Georgia returns to normal after bloodless revolution

Chloe Arnold
Monday 24 November 2003 01:00 GMT

Georgian opposition leader Nino Burdzhanadze pledged today to hold elections in 45 days and called on police and security services to restore order after a wave of protest swept President Eduard Shevardnadze from office.

"Order must be restored immediately not only in Tbilisi but also in all the regions of the country," Ms Burdzhanadze said in a nationally televised speech. She has assumed the powers of temporary president.

Life in Tbilisi appeared to be returning to normal today after a night of street parties, and only a few dozen stragglers stood outside the parliament building, the epicentre of the protests. Traffic flowed freely along Tbilisi's main Rustaveli avenue for the first time in days, with the bustle of a normal work week getting under way.

Mr Shevardnadze, relinquished power last night after parliament was seized by thousands of opposition supporters in a velvet revolution.

After a day of fast-moving negotiations, threats and ultimatums, a dejected Mr Shevardnadze bowed to what had become increasingly inevitable and told state television that he was quitting.

"I have never betrayed my people and I am stating now, too, that it is probably better for the President to resign, so that this situation ends peacefully and blood is not spilt and no casualties are caused," he said outside his palatial residence in a suburb of the capital, Tbilisi.

He had spent a frantic day in talks with opposition leaders and the Russian Foreign Minister, Igor Ivanov, who flew into the capital early yesterday to mediate.

While Mr Shevardnadze announced his resignation, officials were preparing his private aircraft at Tbilisi's airport. But Mr Shevardnadze said that he would not leave the country.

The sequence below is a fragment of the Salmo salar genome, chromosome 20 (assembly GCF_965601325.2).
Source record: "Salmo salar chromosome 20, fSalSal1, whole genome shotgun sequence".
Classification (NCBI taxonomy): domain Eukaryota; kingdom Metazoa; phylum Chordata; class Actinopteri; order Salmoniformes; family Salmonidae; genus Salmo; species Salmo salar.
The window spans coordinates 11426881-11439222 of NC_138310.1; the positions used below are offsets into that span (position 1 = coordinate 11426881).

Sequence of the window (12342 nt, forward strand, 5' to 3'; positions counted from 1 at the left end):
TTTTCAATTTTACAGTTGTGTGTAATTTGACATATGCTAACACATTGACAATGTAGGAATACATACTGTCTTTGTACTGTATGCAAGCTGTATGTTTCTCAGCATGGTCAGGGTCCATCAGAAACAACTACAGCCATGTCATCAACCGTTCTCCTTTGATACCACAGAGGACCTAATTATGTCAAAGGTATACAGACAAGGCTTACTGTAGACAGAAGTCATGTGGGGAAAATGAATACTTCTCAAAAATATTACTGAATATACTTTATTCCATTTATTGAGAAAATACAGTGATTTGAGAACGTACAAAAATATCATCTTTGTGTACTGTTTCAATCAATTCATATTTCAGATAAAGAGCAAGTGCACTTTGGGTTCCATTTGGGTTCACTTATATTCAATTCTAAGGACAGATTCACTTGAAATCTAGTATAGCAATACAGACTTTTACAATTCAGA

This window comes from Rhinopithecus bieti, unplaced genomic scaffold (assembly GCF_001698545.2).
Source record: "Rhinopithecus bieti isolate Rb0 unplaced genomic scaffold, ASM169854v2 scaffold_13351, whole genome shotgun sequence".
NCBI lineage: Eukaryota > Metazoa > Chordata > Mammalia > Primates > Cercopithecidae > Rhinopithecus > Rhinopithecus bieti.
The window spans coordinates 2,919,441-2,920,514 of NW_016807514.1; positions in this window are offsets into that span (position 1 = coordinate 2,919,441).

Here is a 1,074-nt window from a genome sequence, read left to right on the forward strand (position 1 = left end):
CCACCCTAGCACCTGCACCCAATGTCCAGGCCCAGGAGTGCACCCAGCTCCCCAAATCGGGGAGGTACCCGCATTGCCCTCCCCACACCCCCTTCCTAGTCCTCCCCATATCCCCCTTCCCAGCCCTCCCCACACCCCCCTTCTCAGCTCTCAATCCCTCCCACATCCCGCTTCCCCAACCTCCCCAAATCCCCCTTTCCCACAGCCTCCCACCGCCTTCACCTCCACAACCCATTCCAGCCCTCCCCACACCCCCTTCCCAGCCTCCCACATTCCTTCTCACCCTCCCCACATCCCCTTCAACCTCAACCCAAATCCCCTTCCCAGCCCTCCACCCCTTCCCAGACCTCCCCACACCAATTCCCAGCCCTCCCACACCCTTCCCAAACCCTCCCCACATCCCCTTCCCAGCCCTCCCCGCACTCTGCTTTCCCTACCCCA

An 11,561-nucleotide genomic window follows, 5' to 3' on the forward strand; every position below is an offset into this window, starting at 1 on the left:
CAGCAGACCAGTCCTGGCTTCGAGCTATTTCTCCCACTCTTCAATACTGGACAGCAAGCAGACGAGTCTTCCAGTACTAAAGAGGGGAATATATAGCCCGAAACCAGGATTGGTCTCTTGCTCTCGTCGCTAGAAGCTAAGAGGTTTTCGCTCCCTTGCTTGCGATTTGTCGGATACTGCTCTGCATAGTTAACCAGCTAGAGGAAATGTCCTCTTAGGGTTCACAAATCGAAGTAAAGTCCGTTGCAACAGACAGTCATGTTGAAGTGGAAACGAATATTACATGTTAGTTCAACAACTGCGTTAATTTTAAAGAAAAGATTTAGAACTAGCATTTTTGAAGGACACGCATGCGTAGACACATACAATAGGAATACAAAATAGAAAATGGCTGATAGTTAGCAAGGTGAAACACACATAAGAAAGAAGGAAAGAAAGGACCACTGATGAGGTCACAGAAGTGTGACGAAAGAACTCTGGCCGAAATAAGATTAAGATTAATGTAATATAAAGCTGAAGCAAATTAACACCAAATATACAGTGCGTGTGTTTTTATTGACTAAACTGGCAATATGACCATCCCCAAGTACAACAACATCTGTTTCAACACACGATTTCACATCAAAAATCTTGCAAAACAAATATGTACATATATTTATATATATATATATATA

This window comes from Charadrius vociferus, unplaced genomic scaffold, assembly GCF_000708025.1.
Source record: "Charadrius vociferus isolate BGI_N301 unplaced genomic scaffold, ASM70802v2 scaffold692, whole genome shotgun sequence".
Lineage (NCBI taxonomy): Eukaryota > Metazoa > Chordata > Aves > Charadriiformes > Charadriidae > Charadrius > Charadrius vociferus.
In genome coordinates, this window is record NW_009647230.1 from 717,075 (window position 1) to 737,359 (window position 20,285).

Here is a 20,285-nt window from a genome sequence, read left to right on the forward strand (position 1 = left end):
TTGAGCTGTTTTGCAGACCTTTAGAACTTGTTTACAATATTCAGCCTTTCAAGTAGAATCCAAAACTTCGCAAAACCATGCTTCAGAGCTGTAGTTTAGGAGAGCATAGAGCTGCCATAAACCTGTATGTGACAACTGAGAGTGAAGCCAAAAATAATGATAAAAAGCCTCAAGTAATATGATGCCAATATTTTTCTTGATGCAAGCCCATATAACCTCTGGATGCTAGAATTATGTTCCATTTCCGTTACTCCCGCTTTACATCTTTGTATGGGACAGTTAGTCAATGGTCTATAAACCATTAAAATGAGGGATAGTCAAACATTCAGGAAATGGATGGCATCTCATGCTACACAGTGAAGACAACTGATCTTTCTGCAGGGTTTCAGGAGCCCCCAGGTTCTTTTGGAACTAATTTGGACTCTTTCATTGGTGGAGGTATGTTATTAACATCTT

Hours earlier, the leader of the opposition National Movement, Mikhail Saakashvili, called on his supporters to march on Mr Shevardnadze's home and force him to quit.

The leader's position hung in the balance after thousands of Georgians, furious over fraudulent elections on 2 November, stormed the parliament building on Saturday, breaking down the doors to get into the inner chamber. They clambered over desks and MPs to get to the podium, where Mr Shevardnadze was opening the first session. Mr Saakashvili took the floor, while bodyguards hustled the President out of the building. Later that same day, Mr Shevardnadze's grip on power weakened further when the protesters barged their way into the presidential administration building, forcing officials to flee. Mr Shevardnadze was not there at the time.

There were scenes of jubilation in Tbilisi after his resignation. Fireworks lit up the skies and there was gridlock on Rustaveli Prospect, the capital's main street, after hundreds of cars and trucks drove past with horns blaring, with some delighted Georgians clambering on to roofs and bonnets to celebrate. Others brought out vodka and held impromptu parties in the street.

Ms Burjanadze, speaker of the last parliament, announced that she would assume presidential powers until fresh elections were called. The opposition said parliamentary elections would be called in 45 days, but did not say when presidential elections would be held.

Many Georgians said the turning point came when army units refused to obey calls to stand by to avert a confrontation. Several hundred soldiers said they were joining opposition protesters in their calls for the President to resign. One soldier said that he would not follow orders to use force. "I am not with the government and I am not with the opposition," he said. "I am with the people, and I will not take up arms against them."

The thousands of people outside parliament last night were showing no signs of leaving. "I'm just too happy to leave," said Chiko Digauri, a student at the Academy of Arts. "We have finally won. Mr Shevardnadze did not leave - we forced him out. Now everything will be great. Now we can live again."

Gabro Gudaidze, an unemployed factory worker said yesterday was the best day of his life. "We are delighted that the President has gone," he said. "I do not know what will happen now, but this is already better. It's a victory for Georgia."

Possibly the youngest person at the rally was a 25-day-old baby girl, Ana, whose parents had brought her along in a battered pram.

"We wanted her to be here," they said. "Now, thank God, she will not have to lead the miserable life we have led."

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